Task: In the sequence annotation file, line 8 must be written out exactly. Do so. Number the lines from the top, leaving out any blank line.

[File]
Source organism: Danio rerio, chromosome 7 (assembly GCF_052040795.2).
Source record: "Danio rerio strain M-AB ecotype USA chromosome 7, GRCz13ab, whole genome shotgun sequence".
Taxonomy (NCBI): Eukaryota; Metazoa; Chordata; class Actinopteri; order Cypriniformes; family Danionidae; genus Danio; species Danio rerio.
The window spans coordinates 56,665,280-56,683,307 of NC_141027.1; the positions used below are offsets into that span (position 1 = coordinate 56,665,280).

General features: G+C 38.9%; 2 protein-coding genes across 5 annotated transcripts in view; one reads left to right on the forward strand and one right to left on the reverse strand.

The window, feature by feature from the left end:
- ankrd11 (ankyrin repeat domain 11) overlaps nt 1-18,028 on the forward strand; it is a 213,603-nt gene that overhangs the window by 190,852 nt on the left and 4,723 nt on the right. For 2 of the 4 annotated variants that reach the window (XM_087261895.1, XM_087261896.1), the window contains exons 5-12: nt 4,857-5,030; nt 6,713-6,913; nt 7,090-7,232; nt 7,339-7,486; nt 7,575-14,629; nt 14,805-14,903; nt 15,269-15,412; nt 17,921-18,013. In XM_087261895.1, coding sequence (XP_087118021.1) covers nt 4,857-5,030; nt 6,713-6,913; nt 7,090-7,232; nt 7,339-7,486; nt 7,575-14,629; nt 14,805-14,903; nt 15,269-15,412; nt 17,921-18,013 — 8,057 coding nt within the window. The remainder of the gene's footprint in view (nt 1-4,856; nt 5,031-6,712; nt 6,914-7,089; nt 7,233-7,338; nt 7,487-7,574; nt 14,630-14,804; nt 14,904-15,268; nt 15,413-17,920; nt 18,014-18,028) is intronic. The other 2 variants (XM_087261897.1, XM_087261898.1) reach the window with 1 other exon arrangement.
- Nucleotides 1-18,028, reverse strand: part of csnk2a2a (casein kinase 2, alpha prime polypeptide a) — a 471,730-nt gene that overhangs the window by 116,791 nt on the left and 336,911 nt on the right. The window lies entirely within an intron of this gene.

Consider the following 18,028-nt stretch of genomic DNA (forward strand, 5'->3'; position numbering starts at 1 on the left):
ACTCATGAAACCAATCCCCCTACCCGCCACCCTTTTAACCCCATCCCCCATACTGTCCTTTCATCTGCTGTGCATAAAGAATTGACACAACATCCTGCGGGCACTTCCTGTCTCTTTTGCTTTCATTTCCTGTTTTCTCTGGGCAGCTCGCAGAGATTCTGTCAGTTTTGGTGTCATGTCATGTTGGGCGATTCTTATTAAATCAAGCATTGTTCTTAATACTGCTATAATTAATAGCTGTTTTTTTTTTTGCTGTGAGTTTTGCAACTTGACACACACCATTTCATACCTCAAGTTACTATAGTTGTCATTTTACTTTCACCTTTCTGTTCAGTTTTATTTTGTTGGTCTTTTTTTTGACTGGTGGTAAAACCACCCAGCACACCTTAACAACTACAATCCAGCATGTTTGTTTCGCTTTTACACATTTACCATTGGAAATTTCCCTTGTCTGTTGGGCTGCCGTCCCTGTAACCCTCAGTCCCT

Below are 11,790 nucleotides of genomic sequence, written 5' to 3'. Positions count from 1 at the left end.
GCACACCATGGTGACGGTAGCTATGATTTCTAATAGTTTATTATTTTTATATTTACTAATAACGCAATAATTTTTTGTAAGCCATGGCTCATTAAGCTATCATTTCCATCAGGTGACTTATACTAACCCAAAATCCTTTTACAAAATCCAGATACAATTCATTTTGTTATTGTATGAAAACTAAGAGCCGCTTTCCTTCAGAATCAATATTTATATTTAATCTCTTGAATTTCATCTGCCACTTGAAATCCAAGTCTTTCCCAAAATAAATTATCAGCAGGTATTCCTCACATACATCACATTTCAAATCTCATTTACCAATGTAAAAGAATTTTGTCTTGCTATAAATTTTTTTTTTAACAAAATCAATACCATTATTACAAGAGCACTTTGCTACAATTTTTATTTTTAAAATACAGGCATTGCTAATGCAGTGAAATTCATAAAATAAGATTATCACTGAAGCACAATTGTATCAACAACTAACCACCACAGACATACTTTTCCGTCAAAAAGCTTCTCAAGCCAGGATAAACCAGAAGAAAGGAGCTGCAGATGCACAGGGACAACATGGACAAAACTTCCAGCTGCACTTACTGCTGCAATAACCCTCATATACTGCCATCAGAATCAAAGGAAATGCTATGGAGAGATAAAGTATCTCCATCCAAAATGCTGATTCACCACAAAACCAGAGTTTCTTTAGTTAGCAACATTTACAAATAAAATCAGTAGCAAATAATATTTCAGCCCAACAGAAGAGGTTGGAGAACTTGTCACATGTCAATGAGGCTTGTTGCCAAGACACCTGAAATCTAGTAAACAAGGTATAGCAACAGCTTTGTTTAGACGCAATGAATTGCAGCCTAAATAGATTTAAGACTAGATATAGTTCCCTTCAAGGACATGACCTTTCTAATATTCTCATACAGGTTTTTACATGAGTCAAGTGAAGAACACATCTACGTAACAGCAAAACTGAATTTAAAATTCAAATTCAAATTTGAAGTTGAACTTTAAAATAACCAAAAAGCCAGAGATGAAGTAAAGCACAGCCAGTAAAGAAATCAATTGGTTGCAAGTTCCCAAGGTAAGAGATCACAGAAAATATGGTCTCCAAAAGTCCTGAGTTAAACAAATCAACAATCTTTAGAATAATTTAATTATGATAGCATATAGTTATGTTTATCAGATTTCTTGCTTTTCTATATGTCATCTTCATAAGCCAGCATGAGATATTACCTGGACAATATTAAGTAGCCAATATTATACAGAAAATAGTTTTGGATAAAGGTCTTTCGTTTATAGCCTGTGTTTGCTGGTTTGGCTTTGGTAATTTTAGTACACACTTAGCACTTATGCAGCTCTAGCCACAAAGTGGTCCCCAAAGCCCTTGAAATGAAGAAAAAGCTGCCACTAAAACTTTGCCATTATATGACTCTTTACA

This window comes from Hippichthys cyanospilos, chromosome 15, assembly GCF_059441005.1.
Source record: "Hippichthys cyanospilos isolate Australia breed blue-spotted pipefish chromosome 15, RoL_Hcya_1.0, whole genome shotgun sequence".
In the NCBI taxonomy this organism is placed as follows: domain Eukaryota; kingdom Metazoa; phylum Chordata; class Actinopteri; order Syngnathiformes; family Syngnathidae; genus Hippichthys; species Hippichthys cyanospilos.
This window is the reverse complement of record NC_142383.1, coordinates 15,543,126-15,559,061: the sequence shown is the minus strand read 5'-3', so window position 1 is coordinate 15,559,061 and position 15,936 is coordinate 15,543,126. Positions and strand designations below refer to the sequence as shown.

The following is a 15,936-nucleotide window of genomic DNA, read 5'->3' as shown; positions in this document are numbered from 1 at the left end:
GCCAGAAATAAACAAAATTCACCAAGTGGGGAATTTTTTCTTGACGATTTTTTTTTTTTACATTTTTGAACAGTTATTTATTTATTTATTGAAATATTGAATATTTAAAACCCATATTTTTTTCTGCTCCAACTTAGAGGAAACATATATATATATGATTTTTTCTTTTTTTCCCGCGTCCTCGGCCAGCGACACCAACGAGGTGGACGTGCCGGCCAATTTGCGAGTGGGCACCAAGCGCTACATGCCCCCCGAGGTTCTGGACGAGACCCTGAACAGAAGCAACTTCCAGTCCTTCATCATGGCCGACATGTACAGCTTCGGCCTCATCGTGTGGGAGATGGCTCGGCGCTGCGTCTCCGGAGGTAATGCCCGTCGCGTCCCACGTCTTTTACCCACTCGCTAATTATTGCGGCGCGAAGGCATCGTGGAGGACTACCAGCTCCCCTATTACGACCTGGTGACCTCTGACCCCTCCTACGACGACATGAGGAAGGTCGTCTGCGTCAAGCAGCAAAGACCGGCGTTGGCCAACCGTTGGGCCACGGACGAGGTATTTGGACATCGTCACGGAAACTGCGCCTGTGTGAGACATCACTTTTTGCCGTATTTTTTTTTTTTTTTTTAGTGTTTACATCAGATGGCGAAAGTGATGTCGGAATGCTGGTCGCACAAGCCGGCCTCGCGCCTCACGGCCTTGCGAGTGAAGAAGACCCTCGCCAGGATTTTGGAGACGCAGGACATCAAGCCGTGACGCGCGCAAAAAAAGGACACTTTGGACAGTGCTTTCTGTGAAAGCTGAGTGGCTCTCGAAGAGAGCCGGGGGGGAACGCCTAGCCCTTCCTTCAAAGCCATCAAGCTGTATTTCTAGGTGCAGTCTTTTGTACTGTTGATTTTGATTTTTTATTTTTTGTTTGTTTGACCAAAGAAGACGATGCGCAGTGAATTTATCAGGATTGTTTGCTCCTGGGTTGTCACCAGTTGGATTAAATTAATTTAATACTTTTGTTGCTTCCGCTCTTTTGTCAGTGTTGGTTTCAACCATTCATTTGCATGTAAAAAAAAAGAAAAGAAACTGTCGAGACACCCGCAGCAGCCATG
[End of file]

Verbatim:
- Nucleotides 1-18,028, reverse strand: part of csnk2a2a (casein kinase 2, alpha prime polypeptide a) — a 471,730-nt gene that overhangs the window by 116,791 nt on the left and 336,911 nt on the right. The window lies entirely within an intron of this gene.